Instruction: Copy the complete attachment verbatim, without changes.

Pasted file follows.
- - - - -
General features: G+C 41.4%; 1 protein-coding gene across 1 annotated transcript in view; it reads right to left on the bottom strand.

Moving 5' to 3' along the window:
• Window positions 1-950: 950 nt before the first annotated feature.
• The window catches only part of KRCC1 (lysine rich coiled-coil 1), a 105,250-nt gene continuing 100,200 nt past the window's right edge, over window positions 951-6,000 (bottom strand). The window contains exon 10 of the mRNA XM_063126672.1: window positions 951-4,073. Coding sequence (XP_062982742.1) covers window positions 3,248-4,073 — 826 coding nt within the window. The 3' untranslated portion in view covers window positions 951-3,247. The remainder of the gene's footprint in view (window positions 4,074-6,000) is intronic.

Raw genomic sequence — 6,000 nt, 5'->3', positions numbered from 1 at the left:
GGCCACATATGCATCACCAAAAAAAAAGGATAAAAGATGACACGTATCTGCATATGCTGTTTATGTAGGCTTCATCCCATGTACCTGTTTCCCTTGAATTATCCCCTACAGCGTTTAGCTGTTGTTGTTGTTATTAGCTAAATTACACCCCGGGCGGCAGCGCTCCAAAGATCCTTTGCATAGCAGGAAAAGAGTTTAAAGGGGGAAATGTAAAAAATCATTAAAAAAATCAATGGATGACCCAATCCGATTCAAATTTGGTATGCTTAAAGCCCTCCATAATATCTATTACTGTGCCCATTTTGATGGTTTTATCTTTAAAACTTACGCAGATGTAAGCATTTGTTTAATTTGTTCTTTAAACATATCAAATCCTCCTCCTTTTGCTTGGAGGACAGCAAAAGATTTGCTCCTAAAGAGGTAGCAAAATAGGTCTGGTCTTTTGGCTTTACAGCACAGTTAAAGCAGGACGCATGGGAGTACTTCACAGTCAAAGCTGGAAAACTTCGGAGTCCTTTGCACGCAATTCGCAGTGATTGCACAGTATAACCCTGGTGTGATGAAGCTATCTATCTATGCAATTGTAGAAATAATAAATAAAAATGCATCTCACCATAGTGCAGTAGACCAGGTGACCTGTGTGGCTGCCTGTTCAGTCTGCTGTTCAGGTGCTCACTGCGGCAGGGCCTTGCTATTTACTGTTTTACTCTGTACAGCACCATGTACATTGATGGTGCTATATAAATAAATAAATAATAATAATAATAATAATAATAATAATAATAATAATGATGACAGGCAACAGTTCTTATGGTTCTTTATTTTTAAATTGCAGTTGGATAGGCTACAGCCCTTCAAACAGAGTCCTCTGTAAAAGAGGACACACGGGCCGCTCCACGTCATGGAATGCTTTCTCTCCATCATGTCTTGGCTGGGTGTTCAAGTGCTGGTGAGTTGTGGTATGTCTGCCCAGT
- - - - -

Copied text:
General features: G+C 41.4%; 1 protein-coding gene across 1 annotated transcript in view; it reads right to left on the bottom strand.

Moving 5' to 3' along the window:
• Window positions 1-950: 950 nt before the first annotated feature.
• The window catches only part of KRCC1 (lysine rich coiled-coil 1), a 105,250-nt gene continuing 100,200 nt past the window's right edge, over window positions 951-6,000 (bottom strand). The window contains exon 10 of the mRNA XM_063126672.1: window positions 951-4,073. Coding sequence (XP_062982742.1) covers window positions 3,248-4,073 — 826 coding nt within the window. The 3' untranslated portion in view covers window positions 951-3,247. The remainder of the gene's footprint in view (window positions 4,074-6,000) is intronic.

Raw genomic sequence — 6,000 nt, 5'->3', positions numbered from 1 at the left:
GGCCACATATGCATCACCAAAAAAAAAGGATAAAAGATGACACGTATCTGCATATGCTGTTTATGTAGGCTTCATCCCATGTACCTGTTTCCCTTGAATTATCCCCTACAGCGTTTAGCTGTTGTTGTTGTTATTAGCTAAATTACACCCCGGGCGGCAGCGCTCCAAAGATCCTTTGCATAGCAGGAAAAGAGTTTAAAGGGGGAAATGTAAAAAATCATTAAAAAAATCAATGGATGACCCAATCCGATTCAAATTTGGTATGCTTAAAGCCCTCCATAATATCTATTACTGTGCCCATTTTGATGGTTTTATCTTTAAAACTTACGCAGATGTAAGCATTTGTTTAATTTGTTCTTTAAACATATCAAATCCTCCTCCTTTTGCTTGGAGGACAGCAAAAGATTTGCTCCTAAAGAGGTAGCAAAATAGGTCTGGTCTTTTGGCTTTACAGCACAGTTAAAGCAGGACGCATGGGAGTACTTCACAGTCAAAGCTGGAAAACTTCGGAGTCCTTTGCACGCAATTCGCAGTGATTGCACAGTATAACCCTGGTGTGATGAAGCTATCTATCTATGCAATTGTAGAAATAATAAATAAAAATGCATCTCACCATAGTGCAGTAGACCAGGTGACCTGTGTGGCTGCCTGTTCAGTCTGCTGTTCAGGTGCTCACTGCGGCAGGGCCTTGCTATTTACTGTTTTACTCTGTACAGCACCATGTACATTGATGGTGCTATATAAATAAATAAATAATAATAATAATAATAATAATAATAATAATAATAATGATGACAGGCAACAGTTCTTATGGTTCTTTATTTTTAAATTGCAGTTGGATAGGCTACAGCCCTTCAAACAGAGTCCTCTGTAAAAGAGGACACACGGGCCGCTCCACGTCATGGAATGCTTTCTCTCCATCATGTCTTGGCTGGGTGTTCAAGTGCTGGTGAGTTGTGGTATGTCTGCCCAGT